Julia Baum, a marine biologist at the University of Victoria, in British Columbia, has been researching climate-threatened coral reefs for years. But recently she decided to make a change. “I’ve realized the best way I can help to save coral reefs is not to work on coral reefs,” she says. “It’s to work on the energy transition.” That’s because climate change is caused chiefly by the burning of fossil fuels, which now accounts for 86 percent of carbon dioxide emissions. And unless we rapidly transition to clean energy, all other efforts to save corals—or our warming planet—won’t matter.
This reality is one that all of the earth’s inhabitants are now grappling with: If we want to preserve the places we love, we have to focus on moving away from fossil fuels immediately. The latest United Nations climate report, released in February, made it clear that irreversible destruction can no longer be avoided. The question is no longer “How can we fix climate change?” It’s “How much irreversible planetary damage are we willing to accept in order to continue extracting and burning fossil fuels?”
Since the late 19th century, when, in the aftermath of the Industrial Revolution, humans started burning fossil fuels on a scale greater than ever before, the global average temperature has increased by about 1.1 degrees Celsius. Today, the desperate hope of climate scientists is that we prevent that number from rising to 1.5 degrees. Of course, some say that task is now impossible and that the best we can wish for is to limit warming to 2 degrees above pre-industrial levels. Those two thresholds have come to define the discourse around climate change, and either would represent a stunning reversal of current trends.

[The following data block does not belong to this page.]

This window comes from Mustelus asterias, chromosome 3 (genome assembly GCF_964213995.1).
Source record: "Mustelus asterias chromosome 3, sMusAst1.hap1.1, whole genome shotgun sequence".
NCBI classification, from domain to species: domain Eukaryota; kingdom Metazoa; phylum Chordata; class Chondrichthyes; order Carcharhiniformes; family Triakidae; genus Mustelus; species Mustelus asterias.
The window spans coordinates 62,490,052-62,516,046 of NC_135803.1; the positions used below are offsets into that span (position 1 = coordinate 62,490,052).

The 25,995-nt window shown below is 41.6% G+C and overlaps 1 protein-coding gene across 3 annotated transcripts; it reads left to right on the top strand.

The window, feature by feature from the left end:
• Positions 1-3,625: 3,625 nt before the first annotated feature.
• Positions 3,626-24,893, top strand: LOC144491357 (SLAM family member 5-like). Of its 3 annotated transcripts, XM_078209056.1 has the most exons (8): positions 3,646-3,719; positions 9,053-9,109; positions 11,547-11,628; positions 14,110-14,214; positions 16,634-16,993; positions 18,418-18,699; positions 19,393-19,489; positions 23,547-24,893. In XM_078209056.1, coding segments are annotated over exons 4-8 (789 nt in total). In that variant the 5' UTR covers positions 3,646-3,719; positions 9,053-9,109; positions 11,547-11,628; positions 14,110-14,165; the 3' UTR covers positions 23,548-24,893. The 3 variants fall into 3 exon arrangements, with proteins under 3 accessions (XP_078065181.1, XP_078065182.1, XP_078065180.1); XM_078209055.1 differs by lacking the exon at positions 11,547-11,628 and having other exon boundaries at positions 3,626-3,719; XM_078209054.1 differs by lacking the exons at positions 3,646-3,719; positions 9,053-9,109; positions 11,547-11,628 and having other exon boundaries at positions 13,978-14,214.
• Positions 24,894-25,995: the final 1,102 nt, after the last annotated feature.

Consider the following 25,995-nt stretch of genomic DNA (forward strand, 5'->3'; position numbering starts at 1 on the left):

When delegates met to confront the issue at last year’s climate summit in Glasgow, Scotland, representatives convened from the world’s biggest polluting nations. Each had already agreed to curb emissions in pursuit of two objectives set out by the 2015 Paris Agreement: limiting warming to “well below” 2 degrees and “pursuing efforts” to reach 1.5 degrees. But some have argued that the Paris Agreement is flawed: Even though countries are required to submit plans to reduce emissions, there is no way of enforcing those pledges, and six years after Paris, we remain on a disastrous course. One recent study projected that, under current policies, the world is on track to warm by 2.7 degrees by 2100—a catastrophic scenario.
So, without the will to wean ourselves off fossil fuels, what comes next? Around the world, profound transformations are already under way. Ski slopes are bare. Storms are worsening. Regions are becoming inhospitable for human life. In one future, the world warms by 2 degrees or more and these trends continue to their catastrophic ends. In another, we pull the hand brake now and limit warming to 1.5 degrees. “People don’t realize that every tenth of a degree matters,” Baum explains. Here are some places where they matter the most.
One of the world’s hottest cities simply can’t stand to get any hotter.